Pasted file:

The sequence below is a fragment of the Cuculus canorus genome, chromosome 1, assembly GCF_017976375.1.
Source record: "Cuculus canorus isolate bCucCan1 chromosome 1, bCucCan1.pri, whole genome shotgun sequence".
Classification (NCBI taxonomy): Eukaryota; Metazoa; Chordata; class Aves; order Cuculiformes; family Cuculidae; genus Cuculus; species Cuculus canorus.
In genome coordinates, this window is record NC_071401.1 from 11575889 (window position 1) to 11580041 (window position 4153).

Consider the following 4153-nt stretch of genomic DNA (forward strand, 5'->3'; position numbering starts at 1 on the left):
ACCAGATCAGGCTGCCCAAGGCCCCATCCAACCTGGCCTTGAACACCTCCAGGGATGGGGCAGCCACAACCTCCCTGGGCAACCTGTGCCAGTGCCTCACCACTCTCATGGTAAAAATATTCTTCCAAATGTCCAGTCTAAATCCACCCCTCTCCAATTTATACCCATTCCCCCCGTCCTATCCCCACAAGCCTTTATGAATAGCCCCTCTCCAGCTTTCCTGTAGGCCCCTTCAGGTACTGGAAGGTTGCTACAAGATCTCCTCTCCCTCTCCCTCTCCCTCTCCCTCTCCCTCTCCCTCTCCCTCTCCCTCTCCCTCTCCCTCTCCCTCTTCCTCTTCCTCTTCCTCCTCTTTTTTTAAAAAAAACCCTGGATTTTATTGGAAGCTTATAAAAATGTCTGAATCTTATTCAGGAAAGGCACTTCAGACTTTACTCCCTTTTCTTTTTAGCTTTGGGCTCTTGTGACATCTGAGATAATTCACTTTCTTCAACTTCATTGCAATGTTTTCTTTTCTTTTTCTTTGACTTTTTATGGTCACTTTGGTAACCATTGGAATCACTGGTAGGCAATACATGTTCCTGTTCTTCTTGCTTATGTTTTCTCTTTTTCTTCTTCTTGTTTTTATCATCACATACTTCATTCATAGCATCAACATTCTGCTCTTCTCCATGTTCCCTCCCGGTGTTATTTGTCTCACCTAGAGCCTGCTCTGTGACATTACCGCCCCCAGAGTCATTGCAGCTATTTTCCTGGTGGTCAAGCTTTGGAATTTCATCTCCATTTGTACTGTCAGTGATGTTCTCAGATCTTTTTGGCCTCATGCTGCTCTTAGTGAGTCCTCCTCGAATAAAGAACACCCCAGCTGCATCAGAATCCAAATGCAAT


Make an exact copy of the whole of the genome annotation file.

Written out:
The sequence below is a fragment of the Cuculus canorus genome, chromosome 1, assembly GCF_017976375.1.
Source record: "Cuculus canorus isolate bCucCan1 chromosome 1, bCucCan1.pri, whole genome shotgun sequence".
Classification (NCBI taxonomy): Eukaryota; Metazoa; Chordata; class Aves; order Cuculiformes; family Cuculidae; genus Cuculus; species Cuculus canorus.
In genome coordinates, this window is record NC_071401.1 from 11575889 (window position 1) to 11580041 (window position 4153).

Consider the following 4153-nt stretch of genomic DNA (forward strand, 5'->3'; position numbering starts at 1 on the left):
ACCAGATCAGGCTGCCCAAGGCCCCATCCAACCTGGCCTTGAACACCTCCAGGGATGGGGCAGCCACAACCTCCCTGGGCAACCTGTGCCAGTGCCTCACCACTCTCATGGTAAAAATATTCTTCCAAATGTCCAGTCTAAATCCACCCCTCTCCAATTTATACCCATTCCCCCCGTCCTATCCCCACAAGCCTTTATGAATAGCCCCTCTCCAGCTTTCCTGTAGGCCCCTTCAGGTACTGGAAGGTTGCTACAAGATCTCCTCTCCCTCTCCCTCTCCCTCTCCCTCTCCCTCTCCCTCTCCCTCTCCCTCTCCCTCTCCCTCTCCCTCTTCCTCTTCCTCTTCCTCCTCTTTTTTTAAAAAAAACCCTGGATTTTATTGGAAGCTTATAAAAATGTCTGAATCTTATTCAGGAAAGGCACTTCAGACTTTACTCCCTTTTCTTTTTAGCTTTGGGCTCTTGTGACATCTGAGATAATTCACTTTCTTCAACTTCATTGCAATGTTTTCTTTTCTTTTTCTTTGACTTTTTATGGTCACTTTGGTAACCATTGGAATCACTGGTAGGCAATACATGTTCCTGTTCTTCTTGCTTATGTTTTCTCTTTTTCTTCTTCTTGTTTTTATCATCACATACTTCATTCATAGCATCAACATTCTGCTCTTCTCCATGTTCCCTCCCGGTGTTATTTGTCTCACCTAGAGCCTGCTCTGTGACATTACCGCCCCCAGAGTCATTGCAGCTATTTTCCTGGTGGTCAAGCTTTGGAATTTCATCTCCATTTGTACTGTCAGTGATGTTCTCAGATCTTTTTGGCCTCATGCTGCTCTTAGTGAGTCCTCCTCGAATAAAGAACACCCCAGCTGCATCAGAATCCAAATGCAAT